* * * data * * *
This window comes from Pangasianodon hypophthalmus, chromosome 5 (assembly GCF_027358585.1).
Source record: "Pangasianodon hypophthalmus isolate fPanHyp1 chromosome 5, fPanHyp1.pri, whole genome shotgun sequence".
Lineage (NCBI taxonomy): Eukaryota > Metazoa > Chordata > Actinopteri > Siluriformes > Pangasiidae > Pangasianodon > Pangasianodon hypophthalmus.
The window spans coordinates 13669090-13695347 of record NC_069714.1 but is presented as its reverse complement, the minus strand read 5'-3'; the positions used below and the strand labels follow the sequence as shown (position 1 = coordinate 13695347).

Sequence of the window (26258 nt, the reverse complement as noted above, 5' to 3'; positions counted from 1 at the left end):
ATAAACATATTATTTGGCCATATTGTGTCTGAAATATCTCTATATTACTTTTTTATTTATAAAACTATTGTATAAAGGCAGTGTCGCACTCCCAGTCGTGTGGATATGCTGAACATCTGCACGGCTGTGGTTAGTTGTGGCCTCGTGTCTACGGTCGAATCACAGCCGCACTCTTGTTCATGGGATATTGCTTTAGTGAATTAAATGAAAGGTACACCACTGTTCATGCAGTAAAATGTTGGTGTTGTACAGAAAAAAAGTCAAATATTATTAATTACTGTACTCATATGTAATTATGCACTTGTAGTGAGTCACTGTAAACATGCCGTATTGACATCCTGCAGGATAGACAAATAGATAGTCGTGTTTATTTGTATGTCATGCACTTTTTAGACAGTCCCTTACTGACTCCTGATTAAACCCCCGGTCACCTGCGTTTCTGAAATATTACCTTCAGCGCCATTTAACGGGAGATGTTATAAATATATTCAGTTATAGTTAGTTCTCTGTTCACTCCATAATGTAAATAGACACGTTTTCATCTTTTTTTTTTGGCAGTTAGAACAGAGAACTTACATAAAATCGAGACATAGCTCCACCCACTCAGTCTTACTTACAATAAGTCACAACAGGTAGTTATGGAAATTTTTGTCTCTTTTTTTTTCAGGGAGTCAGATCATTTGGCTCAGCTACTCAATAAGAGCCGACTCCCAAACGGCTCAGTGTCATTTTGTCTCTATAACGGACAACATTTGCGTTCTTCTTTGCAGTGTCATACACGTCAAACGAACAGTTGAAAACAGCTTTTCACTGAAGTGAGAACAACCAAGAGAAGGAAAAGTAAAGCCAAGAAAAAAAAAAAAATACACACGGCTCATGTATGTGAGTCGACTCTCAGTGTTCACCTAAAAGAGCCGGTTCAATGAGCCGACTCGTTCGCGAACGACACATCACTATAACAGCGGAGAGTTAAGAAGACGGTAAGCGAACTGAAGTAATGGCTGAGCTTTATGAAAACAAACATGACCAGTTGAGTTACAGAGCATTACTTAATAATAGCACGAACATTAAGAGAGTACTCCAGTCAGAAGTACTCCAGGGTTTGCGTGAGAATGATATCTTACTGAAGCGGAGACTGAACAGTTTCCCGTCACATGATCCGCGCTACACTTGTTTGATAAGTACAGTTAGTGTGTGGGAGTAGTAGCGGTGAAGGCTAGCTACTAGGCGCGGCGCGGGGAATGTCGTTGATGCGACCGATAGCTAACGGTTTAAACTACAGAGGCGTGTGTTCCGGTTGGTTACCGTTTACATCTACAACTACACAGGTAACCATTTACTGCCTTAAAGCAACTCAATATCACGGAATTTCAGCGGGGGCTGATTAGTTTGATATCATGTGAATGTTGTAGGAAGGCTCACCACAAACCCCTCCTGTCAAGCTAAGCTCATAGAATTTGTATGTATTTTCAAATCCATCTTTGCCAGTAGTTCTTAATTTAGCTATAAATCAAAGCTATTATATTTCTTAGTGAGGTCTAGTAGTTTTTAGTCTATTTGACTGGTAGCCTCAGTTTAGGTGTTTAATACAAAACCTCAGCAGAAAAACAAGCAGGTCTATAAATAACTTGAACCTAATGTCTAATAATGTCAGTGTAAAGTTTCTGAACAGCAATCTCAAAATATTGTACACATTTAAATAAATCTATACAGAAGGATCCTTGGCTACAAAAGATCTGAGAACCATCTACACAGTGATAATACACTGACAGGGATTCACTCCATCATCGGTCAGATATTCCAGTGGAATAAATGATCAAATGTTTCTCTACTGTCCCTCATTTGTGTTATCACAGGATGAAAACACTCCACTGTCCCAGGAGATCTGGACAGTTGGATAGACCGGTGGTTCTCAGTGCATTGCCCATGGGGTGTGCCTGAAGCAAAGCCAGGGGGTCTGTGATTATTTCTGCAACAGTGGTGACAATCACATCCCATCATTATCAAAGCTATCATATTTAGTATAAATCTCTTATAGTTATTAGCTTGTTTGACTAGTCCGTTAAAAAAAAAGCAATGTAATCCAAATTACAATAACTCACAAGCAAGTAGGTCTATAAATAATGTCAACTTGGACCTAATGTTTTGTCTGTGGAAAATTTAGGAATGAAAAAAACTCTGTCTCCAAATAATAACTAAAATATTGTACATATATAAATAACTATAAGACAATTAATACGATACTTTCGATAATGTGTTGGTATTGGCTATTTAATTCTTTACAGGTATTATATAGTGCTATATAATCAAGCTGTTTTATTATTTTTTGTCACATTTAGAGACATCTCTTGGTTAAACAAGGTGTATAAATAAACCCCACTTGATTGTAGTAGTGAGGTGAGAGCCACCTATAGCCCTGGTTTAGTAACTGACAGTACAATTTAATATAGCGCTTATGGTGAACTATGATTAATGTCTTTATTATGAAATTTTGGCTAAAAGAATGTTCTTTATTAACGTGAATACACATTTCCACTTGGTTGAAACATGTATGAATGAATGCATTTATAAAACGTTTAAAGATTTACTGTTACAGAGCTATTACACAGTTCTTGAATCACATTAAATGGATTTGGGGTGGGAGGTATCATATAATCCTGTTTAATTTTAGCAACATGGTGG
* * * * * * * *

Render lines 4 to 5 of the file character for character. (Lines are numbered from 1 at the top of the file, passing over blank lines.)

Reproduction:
The window spans coordinates 13669090-13695347 of record NC_069714.1 but is presented as its reverse complement, the minus strand read 5'-3'; the positions used below and the strand labels follow the sequence as shown (position 1 = coordinate 13695347).

Sequence of the window (26258 nt, the reverse complement as noted above, 5' to 3'; positions counted from 1 at the left end):